Using tech (and a little empathy) to help anxious students

Amber Phillips shares some high- and low-tech tips for supporting anxious students and improving inclusivity in the post-pandemic physical classroom

Amber Phillips's avatar
University of the West of England Bristol
20 Jul 2022
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Anxious students can be helped in the university classroom by using tech and empathy

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The shift to online teaching during the pandemic had a number of unexpected silver linings. Like many of my peers, I initially felt frustrated that so few students would turn on their cameras or microphones during online teaching sessions. However, it soon became clear that the online format was also having a distinctly positive impact on inclusivity and engagement, particularly for more anxious students.

Despite the screenful of mute symbols, with a little encouragement I found that if I asked a question, the chat box would fill with insightful, detailed answers from students who had never previously spoken in class. This increased level of engagement benefits everyone, bringing a greater diversity of views and creating a more open, inclusive classroom (something that should be of concern to all of us given the student mental health crisis in UK higher education).

Below I offer some suggestions for carrying some of these benefits into the post-pandemic physical classroom and making sure that anxious students don’t get left behind.

Offer students a range of ways to engage

When setting tasks for students, adopt a hybrid approach and offer different ways for them to contribute. As well as inviting verbal responses, I use Mentimeter interactive software to allow students to submit answers and ideas in text format, with an option for anonymity. To ease pressure, I give students a few minutes to think and ideally chat with their peers before responding, allowing them time to develop ideas and craft and submit a short, written response if preferred.

Mentimeter (or other interactive software) can also be used to run an anonymous question space, where students can submit text queries at any point during the session. Student feedback for this has been excellent. As one put it: “I can ask a question without worrying people will think I’m silly.” And it has other benefits: first, when all submitted queries receive an encouraging and supportive response, it helps some students gradually gain the confidence to ask in person; second, it means common queries can be addressed in front of the whole group, thus reducing post-session email traffic.

Monitor understanding in real time

Most academics have at some stage asked a class whether or not they have understood a key concept only to be met by total silence (or a sea of faces firmly avoiding eye contact). Online teaching offered a brilliant solution: anonymous “emoji voting” (a tool facilitated by numerous platforms including BlackBoard Collaborate and Mentimeter). After covering a concept or theory, students are asked to vote using a happy, confused or neutral emoji to express their level of confidence and understanding. Lots of confused emojis, and the tutor can safely assume they need to try another approach; just one or two, and students can be invited to use the anonymous question feature or be signposted towards helpful resources.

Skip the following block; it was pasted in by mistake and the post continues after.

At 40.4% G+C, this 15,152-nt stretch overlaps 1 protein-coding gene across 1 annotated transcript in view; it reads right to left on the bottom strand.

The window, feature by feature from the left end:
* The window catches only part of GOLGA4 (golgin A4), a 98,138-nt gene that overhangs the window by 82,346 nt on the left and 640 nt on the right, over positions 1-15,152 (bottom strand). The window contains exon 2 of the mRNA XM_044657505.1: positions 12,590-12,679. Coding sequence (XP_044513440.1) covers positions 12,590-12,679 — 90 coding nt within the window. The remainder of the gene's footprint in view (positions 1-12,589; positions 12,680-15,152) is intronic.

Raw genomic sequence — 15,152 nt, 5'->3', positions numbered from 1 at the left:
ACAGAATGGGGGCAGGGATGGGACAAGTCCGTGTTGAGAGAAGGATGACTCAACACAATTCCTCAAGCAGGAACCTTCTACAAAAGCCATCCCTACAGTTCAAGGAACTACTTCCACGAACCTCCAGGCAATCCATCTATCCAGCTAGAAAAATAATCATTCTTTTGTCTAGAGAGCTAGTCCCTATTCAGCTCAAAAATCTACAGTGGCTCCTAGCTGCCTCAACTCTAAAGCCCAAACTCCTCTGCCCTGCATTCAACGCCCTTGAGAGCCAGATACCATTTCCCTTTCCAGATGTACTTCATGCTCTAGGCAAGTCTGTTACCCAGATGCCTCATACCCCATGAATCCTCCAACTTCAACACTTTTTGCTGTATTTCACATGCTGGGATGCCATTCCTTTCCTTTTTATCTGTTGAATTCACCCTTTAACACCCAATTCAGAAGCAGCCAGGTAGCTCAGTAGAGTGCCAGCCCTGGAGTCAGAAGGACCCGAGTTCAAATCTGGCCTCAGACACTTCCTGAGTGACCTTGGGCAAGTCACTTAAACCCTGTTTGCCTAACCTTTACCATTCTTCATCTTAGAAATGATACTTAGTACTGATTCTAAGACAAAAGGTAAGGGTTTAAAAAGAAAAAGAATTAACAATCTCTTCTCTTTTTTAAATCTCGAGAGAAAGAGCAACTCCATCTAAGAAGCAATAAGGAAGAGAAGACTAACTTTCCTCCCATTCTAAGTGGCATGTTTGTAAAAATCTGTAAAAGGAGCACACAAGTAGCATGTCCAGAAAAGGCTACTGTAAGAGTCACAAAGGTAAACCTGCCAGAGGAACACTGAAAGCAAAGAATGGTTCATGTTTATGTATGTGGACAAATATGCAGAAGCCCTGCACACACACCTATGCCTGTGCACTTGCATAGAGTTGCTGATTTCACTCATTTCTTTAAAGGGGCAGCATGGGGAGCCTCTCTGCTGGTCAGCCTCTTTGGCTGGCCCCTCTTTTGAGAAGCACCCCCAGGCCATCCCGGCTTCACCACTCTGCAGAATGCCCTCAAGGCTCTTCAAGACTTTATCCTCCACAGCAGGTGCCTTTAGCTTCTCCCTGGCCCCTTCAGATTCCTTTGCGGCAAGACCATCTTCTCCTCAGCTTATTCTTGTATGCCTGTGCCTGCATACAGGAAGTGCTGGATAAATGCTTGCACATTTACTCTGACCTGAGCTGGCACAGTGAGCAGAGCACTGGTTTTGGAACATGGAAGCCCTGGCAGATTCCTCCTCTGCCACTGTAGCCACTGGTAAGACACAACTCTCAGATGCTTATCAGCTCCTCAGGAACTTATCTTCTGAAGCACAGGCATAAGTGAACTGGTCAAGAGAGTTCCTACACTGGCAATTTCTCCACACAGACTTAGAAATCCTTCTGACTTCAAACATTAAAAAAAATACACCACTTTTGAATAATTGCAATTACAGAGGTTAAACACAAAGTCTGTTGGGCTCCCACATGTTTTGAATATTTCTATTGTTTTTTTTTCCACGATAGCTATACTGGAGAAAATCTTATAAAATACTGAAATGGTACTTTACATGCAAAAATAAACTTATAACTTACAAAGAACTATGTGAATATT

Back in the physical classroom, voting software can be used in exactly the same way: to gauge students’ understanding of specific topics and allocate focus where it’s most needed. Try using it at the start and end of every session to measure overall confidence with the key topics or learning objectives; it can be a very rewarding way for both student and teacher to chart how much has been learned.

Incidentally, there’s also a great low-tech way to do this: ask students to close their eyes and raise their hands to answer “yes” or “no” questions. As obvious as it may seem, it’s a great way to get people comfortable with sharing their views.

Develop reading lists with inclusivity in mind

Online teaching made developing clear, accessible reading lists more important than ever, with all materials needing to be accessible online and ideally through a single, easy-to-navigate platform. These principles can and should be retained as we return to campus. One key adjustment that I have kept is accompanying each reading list item with a short annotation (many online reading lists facilitate this, including the Talis Aspire platform).

These brief notes allow the tutor to communicate directly with students, highlighting why a source is particularly useful, providing context (eg, “This is a little outdated but the analysis still stands”) or adding warnings or encouragement if sources are written in a particularly convoluted style (eg, “Don’t worry if you find this hard going – so did I! Try rereading it a few times”).

This approach has proved extraordinarily impactful; with a small amount of effort, it served to allay the anxieties of students and help them to plan and focus their independent study. Students reported that the annotations helped them to understand the importance of the reading and helped them overcome their inner critic when they struggled with reading.

These small steps are, of course, a drop in the ocean when it comes to tackling the systemic challenges faced by many students entering higher education – however, they can at least make some contribution to developing more inclusive spaces as we acknowledge the need for adaptation and change.

Amber Phillips is a senior lecturer in criminology at the University of the West of England Bristol.

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